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Letters: New Forest commoning is a round-the-clock commitment



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SIR – Recent letters have revealed some misunderstanding of how the New Forest grazed landscape is managed, and how the commoning system upon which it depends works in practice.

Commoning is a vocational activity. Commoners have jobs, and have always used their income to subsidise their commitment to the Forest. But subsidy is essential for the practice to survive within our country’s most expensive national park.

Every commoner must have access to land that they can use to care for all of their animals. Subsidies have allowed them to rent, buy and improve this land, within a very expensive market. They also need somewhere to live nearby, have trailers and towing vehicles, winter fodder, and must be prepared for veterinary costs. This is a substantial financial commitment.

We are also committed to keeping our animals safe and healthy. The pure-bred New Forest pony is now a rare breed and worth protecting. Thankfully, the number of animals involved in accidents has been halved over the past 20 years, but this hasn’t stopped us from working to do even better.

Most of the reflective pony collars are fitted in the autumn round-ups. However, the success of round-ups varies, and collars are purposely designed to detach if they catch. We continue to try new tactics and are always open to ideas.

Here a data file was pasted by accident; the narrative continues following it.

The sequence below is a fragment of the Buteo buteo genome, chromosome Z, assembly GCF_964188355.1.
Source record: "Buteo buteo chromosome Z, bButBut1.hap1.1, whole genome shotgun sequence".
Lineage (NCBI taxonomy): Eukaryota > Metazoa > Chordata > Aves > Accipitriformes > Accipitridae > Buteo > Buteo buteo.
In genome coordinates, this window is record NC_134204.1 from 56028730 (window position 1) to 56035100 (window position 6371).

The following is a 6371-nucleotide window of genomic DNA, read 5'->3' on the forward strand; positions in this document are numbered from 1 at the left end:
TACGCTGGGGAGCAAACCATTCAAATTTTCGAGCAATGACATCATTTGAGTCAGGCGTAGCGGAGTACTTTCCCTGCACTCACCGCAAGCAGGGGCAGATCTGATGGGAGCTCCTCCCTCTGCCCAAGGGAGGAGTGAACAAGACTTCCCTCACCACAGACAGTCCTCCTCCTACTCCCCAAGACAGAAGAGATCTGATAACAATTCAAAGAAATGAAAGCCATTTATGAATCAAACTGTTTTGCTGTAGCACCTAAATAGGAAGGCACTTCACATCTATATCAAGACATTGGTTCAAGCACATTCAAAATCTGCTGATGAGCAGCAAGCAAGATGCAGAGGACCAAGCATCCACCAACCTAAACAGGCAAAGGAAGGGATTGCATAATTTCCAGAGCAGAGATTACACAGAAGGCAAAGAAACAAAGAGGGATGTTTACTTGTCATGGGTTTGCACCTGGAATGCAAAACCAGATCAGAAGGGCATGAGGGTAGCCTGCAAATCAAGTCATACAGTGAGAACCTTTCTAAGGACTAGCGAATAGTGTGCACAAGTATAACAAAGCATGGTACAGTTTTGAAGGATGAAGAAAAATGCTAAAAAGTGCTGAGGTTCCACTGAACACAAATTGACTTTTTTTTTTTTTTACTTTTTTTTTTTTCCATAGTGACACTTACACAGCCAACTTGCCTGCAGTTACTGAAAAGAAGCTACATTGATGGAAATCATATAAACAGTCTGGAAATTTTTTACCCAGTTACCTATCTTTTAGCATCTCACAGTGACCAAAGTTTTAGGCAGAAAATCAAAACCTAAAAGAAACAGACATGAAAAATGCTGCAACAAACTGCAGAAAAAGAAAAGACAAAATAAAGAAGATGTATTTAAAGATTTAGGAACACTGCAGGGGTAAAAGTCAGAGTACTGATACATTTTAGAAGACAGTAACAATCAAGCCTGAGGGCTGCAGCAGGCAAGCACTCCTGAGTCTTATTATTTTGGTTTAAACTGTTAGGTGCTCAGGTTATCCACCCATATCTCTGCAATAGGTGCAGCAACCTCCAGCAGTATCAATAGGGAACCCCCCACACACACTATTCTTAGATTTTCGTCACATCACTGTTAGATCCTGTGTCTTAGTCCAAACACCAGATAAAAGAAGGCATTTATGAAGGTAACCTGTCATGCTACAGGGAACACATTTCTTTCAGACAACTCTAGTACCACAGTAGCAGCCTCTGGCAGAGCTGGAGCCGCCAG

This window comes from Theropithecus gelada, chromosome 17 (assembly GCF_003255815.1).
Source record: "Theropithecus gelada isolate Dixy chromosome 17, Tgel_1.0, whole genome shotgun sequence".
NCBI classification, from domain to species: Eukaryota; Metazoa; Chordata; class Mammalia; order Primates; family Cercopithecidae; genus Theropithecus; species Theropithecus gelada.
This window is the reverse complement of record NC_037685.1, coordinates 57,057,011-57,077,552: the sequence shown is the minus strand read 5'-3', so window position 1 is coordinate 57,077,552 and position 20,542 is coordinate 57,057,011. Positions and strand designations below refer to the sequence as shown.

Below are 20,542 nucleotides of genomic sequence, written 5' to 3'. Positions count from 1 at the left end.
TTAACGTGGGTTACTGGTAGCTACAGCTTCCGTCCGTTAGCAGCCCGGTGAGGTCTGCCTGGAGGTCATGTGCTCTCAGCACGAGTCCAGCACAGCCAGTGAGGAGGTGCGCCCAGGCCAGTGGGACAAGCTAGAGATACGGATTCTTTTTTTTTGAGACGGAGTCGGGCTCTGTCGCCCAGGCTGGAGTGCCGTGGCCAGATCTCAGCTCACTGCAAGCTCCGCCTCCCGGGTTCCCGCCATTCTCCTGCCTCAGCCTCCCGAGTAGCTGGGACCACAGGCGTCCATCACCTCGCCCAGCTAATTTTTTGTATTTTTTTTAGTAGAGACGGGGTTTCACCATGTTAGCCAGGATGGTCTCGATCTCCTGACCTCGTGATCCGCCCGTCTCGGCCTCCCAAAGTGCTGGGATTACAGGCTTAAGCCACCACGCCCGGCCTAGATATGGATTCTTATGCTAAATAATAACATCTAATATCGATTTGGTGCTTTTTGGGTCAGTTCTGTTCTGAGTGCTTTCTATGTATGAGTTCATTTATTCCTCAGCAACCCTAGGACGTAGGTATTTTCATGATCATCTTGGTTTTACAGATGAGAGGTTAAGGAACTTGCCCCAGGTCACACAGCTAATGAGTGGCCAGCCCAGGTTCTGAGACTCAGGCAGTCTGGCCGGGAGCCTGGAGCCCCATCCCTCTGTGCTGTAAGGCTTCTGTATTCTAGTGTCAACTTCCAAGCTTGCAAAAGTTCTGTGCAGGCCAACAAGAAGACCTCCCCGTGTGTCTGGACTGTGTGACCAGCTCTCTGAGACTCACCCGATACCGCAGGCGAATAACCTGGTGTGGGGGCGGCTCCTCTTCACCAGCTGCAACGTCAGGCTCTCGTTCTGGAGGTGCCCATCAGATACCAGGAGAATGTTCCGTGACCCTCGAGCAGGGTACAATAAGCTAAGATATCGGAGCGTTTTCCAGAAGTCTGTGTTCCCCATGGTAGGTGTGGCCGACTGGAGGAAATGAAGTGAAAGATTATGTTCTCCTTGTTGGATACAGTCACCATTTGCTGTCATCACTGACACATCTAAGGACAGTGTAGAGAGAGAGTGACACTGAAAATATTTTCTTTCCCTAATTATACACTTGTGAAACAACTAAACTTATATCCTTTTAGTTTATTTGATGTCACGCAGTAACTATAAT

In the end, however, the animals do have right of way, and their extensive grazing is essential to everything that has kept this such a special, open and unspoilt landscape. A few extra minutes on a commute across the Forest is a very small price to pay for all the benefits the grazed New Forest delivers.

Heathland burning is required by Natural England in order to maintain the New Forest’s exceptional habitats, by restoring "a balanced range of dwarf shrub age classes”. Grazing alone is insufficient to fully achieve this. This traditional practice is essential for the many rare species that survive here, but which have died out elsewhere.

The same agreement with Natural England also demands an increase in the proportion of cattle grazing the New Forest, so that ponies and cattle each constitute at least 25% of the total herd.

Financial support has been crucial to achieving this, given the additional costs and complexities associated with keeping cattle. The full Higher Level Stewardship agreement is publicly available on both the verderers' website and our own www.realnewforest.org

Finally, there seems to be some confusion over common rights. These are attached to the “occupation” of land with rights, which can be owned, rented, or shared. If homes are built on land with rights, or fields divided, each occupant will have Forest rights.

Our concern to try to keep generations of commoners in commoning is because our surveys have shown that newcomers who occupy land with rights are least likely to sustain the commitment for more than a few years and least likely to keep cattle.

There is a lot more to it than meets the eye, and it is a 24/7 responsibility 365 days a year. Commoners’ defence of this landscape has kept it special over centuries, so that it is now designated and protected.

I can assure you that we are part of an exceptional local partnership determined to keep it special for future generations.

Tony Hockley,

Chair of the New Forest Commoners Defence Association,

Lymington



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